Thursday, January 2, 2014

Chapter 2: Stitching in the air

This chapter looks at creating 'suspended' features or motifs using a variety of techniques and backing materials.  My samples bear design reference to the historical study in chapter 1 (reticella and punto in aria lace designs) and to my overall personal study (trees and vegetation).  Generally the samples are worked in traditional white/cream lace but occasionally I work in greens/browns as the colour reference to vegetation.

Samples began by revisiting the use of removable grounds to create lace effects.

Since I'd looked at Reticella lace in the last chapter, I initially formed a variety of geometric grids using drawn and pulled threadwork.
The gridwork in 2.1 uses a strip of cotton builder's scrim

Through the hessian 'lace' in 2.2, I've woven and stitched overlocked ribbons of sheer and muslin.
2.3 shows how 2.2 might be used coloured appropriately to represent undergrowth (with a bit more work!)

In 2.4 the gaps are larger and I've reworked into these spaces with stitching over a watersoluble backing, and rewoven some of the drawn threads made into cords.

More classical lace scroll motifs were worked on Soluweb (watersoluble vilene) in a hoop (2.5).  The motif on the left has cording couched around the shape.

Vanishing muslin was used to create the motif in 2.6 and 2.7

These motifs came from the punto in aria designs eg. in 2.8 below:

Watersoluble paper formed the backing for the motif in 2.10, modelled on a reticella lace design in 2.9.
I made a looser lacy mesh with watersoluble paper in 2.11 using stitch and some puffpaint as resist before dissolving parts and "mushing up" areas with a paintbrush for texture.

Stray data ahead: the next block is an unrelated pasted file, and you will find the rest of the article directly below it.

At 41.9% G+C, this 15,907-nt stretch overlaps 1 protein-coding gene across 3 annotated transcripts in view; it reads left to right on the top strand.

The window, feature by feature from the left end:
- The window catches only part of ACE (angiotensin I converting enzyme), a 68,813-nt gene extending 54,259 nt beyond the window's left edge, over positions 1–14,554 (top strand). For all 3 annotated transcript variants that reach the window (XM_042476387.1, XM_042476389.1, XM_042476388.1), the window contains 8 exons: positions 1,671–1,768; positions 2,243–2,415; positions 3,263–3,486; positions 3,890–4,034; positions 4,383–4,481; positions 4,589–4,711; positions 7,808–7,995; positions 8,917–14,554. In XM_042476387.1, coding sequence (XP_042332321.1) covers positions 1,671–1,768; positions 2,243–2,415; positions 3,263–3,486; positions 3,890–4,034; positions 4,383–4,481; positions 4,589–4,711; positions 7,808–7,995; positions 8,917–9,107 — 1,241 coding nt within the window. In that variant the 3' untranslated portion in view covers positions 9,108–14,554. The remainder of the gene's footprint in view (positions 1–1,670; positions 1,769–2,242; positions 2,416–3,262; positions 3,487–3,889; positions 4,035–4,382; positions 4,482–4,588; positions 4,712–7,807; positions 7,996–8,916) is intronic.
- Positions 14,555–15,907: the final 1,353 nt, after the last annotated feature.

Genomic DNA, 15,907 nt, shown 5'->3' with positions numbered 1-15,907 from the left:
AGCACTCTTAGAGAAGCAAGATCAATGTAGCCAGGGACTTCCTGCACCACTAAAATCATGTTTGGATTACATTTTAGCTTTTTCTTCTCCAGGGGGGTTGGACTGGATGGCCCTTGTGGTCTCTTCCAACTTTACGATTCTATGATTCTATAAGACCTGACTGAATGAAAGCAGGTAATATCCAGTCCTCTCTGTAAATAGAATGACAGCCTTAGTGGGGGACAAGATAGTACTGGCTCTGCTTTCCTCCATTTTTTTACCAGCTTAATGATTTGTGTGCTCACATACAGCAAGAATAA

Once painted this could be a useful ground for further stitching into or weaving into.

I have frequently posted in the past about creating lacework motifs in sheers and chiffons, soldering them out then setting them within free machined lace using solvy as the removable base structure, so this time I created lace motifs on fine bridal net.

I attempted to melt out the net using a heat gun but the result was less dramatic than I expected.

2.15 close up
In 2.16 I sandwiched one of my unused lace portrait photocopies between 2 layers of net, having cut out motifs.  Several motif shapes were stitched and a couple cut out using a soldering iron this time.

I did not have a glue gun to hand as suggested, but I went for translucent liquid polymer (Sculpy) to produce a similar mesh.

This polymer once heat set takes paint well, in this case green acrylic (2.18) with further cord weavings in a sample I did previously for teaching a workshop.

The final part of this chapter suggested creating a loose 'weave' of stitch linked paper pieces.
2.19 shows a simple grid of pieces from one of my photocopy portraits with some perle cording couched on for stability.

In 2.20, I made a more haphazard arrangement using pieces of laminated lace trimming and couched yarn.
Photographed against a black background the spaces are more visible between the plastic sections.
2.20 close up


sharon young said...

Wow, what an amazing collection of samples, my favourite are 2.4 and 2.7, I just love the effect you're creating here, a beautiful modern twist on a very old technique, looking forward to seeing more.

epocktextiles said...

I dont know which one I like best Helen, your experiments are wonderful

Max the Lobster said...

What a great set of samples.

Els said...

Hi Helen ;-)
Oh yes : water soluble is só much fun !
I LOVE your "Transcience" piece very very much !!!!
(see you at Fiona's soon)